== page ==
The tube can be tapered along its entire length from the outlet to the inlet, thus assuming a slightly conical shape. In this construction, the vaned deflector would also be tapered, and somewhat conical in shape, to match the taper of the tubular body. The tubular body can also be tapered for only a portion of its length. For example, the tubular body could be substantially cylindrical for approximately the length of the vaned deflector, and the outward taper or flaring of the body can begin at a point immediately adjacent the downstream end of the deflector, and continue to the outlet.
The cone angle of the taper should be within the range of up to about 10° , and preferably is less than 3° . The tapered portion can be straight-sided or curved smoothly within these angle limits. The cone angle as used here is the angle between the two sides of the cone, and is thus twice the angle from one side, or the tangent thereto is curved, to the axis. The taper of the tubular body and the widening of the diameter of the columnar flow as described above improve the efficiency of separation, and reduce the pressure drop across the assembly.
The tubular body is preferably made by molding it from abrasion-resistant plastics, such as nylon, polyurethanes, polypropylene, polycarbonate, and polyphenylene oxide. Metals such as steel, stainless steel, nickel alloys and the like can also be used.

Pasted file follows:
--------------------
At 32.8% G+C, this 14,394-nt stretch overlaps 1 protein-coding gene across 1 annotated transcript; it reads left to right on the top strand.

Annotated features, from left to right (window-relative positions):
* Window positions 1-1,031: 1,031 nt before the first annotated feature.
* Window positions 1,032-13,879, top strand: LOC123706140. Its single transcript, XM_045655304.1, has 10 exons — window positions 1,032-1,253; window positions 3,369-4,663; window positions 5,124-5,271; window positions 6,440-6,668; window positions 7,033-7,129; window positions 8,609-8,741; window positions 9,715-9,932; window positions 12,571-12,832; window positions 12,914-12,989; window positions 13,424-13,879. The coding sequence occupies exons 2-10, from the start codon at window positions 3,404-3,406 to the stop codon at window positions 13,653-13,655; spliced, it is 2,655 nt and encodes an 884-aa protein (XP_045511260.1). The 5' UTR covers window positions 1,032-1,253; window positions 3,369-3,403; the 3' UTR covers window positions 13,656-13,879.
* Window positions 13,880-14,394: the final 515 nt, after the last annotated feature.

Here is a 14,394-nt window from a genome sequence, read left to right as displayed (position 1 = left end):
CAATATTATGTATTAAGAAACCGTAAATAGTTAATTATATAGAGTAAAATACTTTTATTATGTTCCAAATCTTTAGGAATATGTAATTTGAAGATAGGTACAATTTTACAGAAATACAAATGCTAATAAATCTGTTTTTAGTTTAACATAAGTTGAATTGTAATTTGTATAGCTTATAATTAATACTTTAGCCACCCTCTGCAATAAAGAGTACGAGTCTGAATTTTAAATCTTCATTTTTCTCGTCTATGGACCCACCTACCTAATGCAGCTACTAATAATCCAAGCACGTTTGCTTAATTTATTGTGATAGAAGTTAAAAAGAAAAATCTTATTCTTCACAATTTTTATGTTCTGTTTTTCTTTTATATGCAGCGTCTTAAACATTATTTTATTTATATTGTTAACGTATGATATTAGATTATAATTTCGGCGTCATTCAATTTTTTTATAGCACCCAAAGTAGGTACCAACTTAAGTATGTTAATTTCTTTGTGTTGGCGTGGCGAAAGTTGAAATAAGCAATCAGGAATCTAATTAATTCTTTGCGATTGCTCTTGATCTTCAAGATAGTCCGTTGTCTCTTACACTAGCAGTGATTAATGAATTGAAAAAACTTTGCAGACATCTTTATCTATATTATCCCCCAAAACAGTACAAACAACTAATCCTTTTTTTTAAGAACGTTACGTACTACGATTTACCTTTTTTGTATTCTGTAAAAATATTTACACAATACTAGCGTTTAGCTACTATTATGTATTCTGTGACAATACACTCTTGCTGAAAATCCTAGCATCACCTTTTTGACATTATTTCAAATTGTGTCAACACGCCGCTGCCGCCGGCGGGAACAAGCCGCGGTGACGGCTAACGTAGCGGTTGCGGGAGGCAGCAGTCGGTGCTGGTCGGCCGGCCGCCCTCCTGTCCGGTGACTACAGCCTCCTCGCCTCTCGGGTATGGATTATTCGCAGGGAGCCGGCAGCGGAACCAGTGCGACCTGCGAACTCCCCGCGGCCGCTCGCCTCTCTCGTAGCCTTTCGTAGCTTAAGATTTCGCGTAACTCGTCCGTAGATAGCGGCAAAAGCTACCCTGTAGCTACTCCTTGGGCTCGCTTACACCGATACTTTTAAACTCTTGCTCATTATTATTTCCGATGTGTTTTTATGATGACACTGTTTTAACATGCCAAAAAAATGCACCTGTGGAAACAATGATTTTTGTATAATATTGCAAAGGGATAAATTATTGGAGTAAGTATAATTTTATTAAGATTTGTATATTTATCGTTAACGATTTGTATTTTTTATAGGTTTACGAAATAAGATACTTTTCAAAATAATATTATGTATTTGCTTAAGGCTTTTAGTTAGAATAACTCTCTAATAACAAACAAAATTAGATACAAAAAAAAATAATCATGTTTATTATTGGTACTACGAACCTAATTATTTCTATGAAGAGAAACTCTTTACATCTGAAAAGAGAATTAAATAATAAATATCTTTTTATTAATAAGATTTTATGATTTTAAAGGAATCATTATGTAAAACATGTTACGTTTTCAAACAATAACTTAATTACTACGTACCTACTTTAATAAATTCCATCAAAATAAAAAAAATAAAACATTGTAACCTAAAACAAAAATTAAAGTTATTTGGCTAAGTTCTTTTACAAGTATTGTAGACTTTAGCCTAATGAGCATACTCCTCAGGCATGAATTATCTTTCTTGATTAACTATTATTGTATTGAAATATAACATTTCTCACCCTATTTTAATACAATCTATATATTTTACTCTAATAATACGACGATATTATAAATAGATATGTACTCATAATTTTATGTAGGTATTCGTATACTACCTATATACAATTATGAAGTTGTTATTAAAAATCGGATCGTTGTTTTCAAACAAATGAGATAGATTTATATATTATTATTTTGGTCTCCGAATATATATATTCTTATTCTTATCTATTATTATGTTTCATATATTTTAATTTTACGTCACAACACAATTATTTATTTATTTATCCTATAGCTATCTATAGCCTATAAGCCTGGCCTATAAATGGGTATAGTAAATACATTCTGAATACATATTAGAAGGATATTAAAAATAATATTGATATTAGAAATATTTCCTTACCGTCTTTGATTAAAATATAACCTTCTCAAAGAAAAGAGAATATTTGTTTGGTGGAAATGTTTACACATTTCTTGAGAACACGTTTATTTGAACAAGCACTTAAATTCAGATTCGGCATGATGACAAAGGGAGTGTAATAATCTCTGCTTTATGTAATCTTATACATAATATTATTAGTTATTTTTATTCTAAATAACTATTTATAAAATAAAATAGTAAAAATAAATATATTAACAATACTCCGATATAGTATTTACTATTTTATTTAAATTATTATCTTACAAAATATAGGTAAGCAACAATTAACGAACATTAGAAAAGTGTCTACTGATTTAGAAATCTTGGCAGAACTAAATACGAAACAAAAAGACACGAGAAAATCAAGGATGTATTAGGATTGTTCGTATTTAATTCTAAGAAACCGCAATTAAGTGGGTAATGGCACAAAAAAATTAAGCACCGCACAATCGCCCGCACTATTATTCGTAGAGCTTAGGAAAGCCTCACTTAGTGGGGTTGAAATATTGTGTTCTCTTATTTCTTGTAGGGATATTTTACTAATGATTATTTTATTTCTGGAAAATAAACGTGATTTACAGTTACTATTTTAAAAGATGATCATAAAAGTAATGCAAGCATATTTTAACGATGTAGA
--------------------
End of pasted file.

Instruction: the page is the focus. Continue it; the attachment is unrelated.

The vaned deflector for generating a vortex stream in the influent air is fixed in the tubular body at the inlet of the tube. The vaned deflector is adapted to generate a vortex stream into the air to throw contaminant particles to the periphery of the body, and ensure that they hit or closely approach the wall of the body before they reach the outlet.
The deflector is designed to impart sufficient force to the vortex stream for a given influent flow to attain this result. The deflector can be bonded in place in the tubular body or pressfitted into position, or integrally molded with the tubular body.